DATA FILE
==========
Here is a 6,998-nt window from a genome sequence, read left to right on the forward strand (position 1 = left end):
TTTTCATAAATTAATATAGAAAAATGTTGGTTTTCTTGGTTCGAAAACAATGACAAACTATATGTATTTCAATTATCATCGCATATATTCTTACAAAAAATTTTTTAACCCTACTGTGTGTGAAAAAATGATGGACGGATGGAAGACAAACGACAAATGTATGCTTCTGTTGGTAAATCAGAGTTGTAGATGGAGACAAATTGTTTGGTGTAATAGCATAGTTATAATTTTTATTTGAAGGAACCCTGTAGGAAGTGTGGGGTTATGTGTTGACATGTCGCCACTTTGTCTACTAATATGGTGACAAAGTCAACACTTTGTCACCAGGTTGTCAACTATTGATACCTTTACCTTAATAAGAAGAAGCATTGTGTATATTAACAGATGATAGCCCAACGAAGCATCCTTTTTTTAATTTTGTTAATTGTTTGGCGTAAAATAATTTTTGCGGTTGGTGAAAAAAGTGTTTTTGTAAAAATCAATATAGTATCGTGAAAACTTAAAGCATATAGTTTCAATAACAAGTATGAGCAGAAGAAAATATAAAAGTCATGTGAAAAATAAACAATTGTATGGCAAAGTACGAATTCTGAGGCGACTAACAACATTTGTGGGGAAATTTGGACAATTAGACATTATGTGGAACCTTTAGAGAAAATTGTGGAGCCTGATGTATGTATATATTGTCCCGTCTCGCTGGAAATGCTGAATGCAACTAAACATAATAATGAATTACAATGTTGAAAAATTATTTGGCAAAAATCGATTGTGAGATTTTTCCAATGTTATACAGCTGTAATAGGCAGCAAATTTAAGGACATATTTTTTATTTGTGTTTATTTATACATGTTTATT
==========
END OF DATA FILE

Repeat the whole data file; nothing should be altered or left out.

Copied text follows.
Here is a 6,998-nt window from a genome sequence, read left to right on the forward strand (position 1 = left end):
TTTTCATAAATTAATATAGAAAAATGTTGGTTTTCTTGGTTCGAAAACAATGACAAACTATATGTATTTCAATTATCATCGCATATATTCTTACAAAAAATTTTTTAACCCTACTGTGTGTGAAAAAATGATGGACGGATGGAAGACAAACGACAAATGTATGCTTCTGTTGGTAAATCAGAGTTGTAGATGGAGACAAATTGTTTGGTGTAATAGCATAGTTATAATTTTTATTTGAAGGAACCCTGTAGGAAGTGTGGGGTTATGTGTTGACATGTCGCCACTTTGTCTACTAATATGGTGACAAAGTCAACACTTTGTCACCAGGTTGTCAACTATTGATACCTTTACCTTAATAAGAAGAAGCATTGTGTATATTAACAGATGATAGCCCAACGAAGCATCCTTTTTTTAATTTTGTTAATTGTTTGGCGTAAAATAATTTTTGCGGTTGGTGAAAAAAGTGTTTTTGTAAAAATCAATATAGTATCGTGAAAACTTAAAGCATATAGTTTCAATAACAAGTATGAGCAGAAGAAAATATAAAAGTCATGTGAAAAATAAACAATTGTATGGCAAAGTACGAATTCTGAGGCGACTAACAACATTTGTGGGGAAATTTGGACAATTAGACATTATGTGGAACCTTTAGAGAAAATTGTGGAGCCTGATGTATGTATATATTGTCCCGTCTCGCTGGAAATGCTGAATGCAACTAAACATAATAATGAATTACAATGTTGAAAAATTATTTGGCAAAAATCGATTGTGAGATTTTTCCAATGTTATACAGCTGTAATAGGCAGCAAATTTAAGGACATATTTTTTATTTGTGTTTATTTATACATGTTTATT